Managing Director Scott Evans has over 25 years experience as a CPA and financial professional with extensive experience in the calculation of economic damages arising from corporate disputes/breach of contract, forensic accounting/embezzlement investigations, bankruptcy and solvency analyses, fraudulent financial reporting and accounting malpractice investigations related to SEC registrants and auditors, analysis of purchase price disputes arising from the sale of a business, solvency analyses and business feasibility analysis arising out of bankruptcy proceedings, and audits performed under generally accepted auditing standards. Mr. Evans has provided expert testimony related to damages and other financial issues in trial, arbitration and discovery matters.
Prior to joining Simon Consulting, Mr. Evans worked at Navigant Consulting, PricewaterhouseCoopers, and Rossi Doskocil & Finkelstein in their Disputes and Investigations practices. Additionally, Mr. Evans worked at Ernst & Young and PricewaterhouseCoopers as an Auditor, and in Ernst & Young’s Bond Department.
Mr. Evans is a Certified Public Accountant in Arizona, and is Accredited in Business Valuation and Certified in Financial Forensics. He received his Bachelor of Science in Accounting/Finance from the University of Arizona. He is a member of the American Institute of Certified Public Accountants and the Arizona Society of Certified Public Accountants. In addition, Mr. Evans is the President and former Treasurer of the Friends of the Phoenix Library.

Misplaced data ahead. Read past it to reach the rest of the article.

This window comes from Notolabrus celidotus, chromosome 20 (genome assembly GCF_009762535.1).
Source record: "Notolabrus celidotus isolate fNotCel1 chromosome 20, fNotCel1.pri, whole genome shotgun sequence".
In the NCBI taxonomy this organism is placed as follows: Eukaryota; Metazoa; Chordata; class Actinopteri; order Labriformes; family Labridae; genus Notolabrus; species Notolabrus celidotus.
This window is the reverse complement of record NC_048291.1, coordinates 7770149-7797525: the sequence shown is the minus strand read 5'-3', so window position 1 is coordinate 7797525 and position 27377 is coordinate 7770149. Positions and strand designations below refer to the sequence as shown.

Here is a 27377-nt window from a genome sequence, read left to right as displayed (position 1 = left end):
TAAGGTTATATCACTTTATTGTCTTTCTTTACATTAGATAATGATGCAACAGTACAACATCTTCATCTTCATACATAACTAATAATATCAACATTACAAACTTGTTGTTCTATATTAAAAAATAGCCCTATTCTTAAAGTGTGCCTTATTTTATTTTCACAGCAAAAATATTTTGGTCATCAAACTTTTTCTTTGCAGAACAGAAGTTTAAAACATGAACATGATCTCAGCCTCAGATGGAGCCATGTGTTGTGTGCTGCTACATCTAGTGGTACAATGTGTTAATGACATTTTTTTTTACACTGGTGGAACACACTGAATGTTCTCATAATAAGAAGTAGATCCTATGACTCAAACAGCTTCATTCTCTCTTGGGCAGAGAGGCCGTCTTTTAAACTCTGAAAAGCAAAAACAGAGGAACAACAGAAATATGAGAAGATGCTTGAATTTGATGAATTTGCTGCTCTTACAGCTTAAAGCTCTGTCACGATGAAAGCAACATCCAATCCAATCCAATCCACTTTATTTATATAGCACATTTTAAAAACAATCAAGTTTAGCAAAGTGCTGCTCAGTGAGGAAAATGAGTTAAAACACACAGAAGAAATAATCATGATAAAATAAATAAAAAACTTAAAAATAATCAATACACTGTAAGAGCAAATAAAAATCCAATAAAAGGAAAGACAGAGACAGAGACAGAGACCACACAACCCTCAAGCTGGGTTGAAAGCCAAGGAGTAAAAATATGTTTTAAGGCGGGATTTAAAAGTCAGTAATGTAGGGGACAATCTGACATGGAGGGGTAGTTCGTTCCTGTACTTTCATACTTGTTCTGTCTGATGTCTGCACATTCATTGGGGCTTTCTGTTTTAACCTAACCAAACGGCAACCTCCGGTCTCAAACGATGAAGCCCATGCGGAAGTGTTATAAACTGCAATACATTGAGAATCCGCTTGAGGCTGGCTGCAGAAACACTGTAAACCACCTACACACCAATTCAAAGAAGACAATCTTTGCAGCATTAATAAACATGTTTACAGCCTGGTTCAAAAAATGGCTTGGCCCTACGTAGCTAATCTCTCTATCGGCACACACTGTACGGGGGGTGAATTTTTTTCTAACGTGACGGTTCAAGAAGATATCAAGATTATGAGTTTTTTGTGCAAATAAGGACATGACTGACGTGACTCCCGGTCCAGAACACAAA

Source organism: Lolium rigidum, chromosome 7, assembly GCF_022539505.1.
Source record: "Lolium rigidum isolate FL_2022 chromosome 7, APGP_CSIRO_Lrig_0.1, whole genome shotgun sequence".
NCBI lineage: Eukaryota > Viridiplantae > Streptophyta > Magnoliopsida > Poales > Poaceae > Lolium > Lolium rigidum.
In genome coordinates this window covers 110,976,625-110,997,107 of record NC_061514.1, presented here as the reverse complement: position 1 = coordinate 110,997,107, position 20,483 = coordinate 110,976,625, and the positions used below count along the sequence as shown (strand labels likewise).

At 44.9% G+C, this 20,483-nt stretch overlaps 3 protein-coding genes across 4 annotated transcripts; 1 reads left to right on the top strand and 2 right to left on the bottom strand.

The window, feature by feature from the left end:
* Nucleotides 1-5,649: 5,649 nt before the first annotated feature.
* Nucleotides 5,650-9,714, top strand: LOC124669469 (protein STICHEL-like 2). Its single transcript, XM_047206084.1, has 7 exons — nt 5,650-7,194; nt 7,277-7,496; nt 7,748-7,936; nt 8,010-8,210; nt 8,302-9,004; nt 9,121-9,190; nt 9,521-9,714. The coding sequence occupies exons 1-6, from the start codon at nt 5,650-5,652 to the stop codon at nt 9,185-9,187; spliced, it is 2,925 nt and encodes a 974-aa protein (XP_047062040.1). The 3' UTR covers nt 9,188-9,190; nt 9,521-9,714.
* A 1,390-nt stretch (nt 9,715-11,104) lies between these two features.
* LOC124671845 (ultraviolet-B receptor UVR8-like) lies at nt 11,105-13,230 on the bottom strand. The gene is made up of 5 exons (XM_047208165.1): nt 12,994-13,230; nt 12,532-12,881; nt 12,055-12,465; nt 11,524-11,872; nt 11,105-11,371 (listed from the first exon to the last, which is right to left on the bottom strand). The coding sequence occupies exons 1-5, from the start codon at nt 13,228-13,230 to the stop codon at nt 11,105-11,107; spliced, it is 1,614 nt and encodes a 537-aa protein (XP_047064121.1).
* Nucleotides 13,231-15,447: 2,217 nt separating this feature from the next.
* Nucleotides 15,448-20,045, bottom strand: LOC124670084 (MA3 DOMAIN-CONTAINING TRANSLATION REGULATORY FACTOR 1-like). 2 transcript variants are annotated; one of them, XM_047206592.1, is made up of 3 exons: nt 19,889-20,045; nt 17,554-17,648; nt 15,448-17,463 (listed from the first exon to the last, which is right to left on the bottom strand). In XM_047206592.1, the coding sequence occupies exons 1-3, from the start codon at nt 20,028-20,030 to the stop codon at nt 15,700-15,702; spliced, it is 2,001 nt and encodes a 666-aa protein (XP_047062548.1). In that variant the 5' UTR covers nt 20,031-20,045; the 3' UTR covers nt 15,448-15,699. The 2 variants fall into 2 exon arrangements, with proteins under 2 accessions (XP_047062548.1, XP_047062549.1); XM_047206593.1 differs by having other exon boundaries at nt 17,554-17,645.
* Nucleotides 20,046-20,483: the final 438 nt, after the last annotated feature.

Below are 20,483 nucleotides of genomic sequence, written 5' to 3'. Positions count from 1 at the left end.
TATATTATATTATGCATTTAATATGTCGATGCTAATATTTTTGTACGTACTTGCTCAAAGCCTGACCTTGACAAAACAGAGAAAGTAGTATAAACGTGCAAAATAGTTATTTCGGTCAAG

Scott is married and has three children. His son, Jackson, was recently awarded a cross-country scholarship from Maryville University – He will start attending school in Fall 2017.
Who We Are
As the premier provider of complex financial and litigation consulting services in the Southwest, Simon Consulting, LLC (“Simon”) is the authority for forensic accounting, fraud investigation, damage calculations, receivership and restructuring, business valuations, family and criminal law matters, forensic economics, and expert witness services. Simon personnel has provided expert testimony regarding fraudulent transfers, damages, solvency, forensic accounting, alter ego, lost earnings, business valuations, and other matters hundreds of times in both State and Federal courts. Simon’s team provides the required depth of knowledge, education, experience, and skills necessary to meet and exceed client expectations.
What We Do
Simon provides coordinated professional services in three primary areas:
- Forensic Accounting: Fraud and forensic investigations, commercial damages, and business valuations, bankruptcy, family law, regulatory, criminal, or other matters.
- Receivership and Restructuring: Management, restructuring, turnaround, or sale of businesses or real estate in transition or distress, and related expert services.
- Forensic Economics: Economic analyses and determination of lost profits and lost earnings, including those related to tort and contract matters.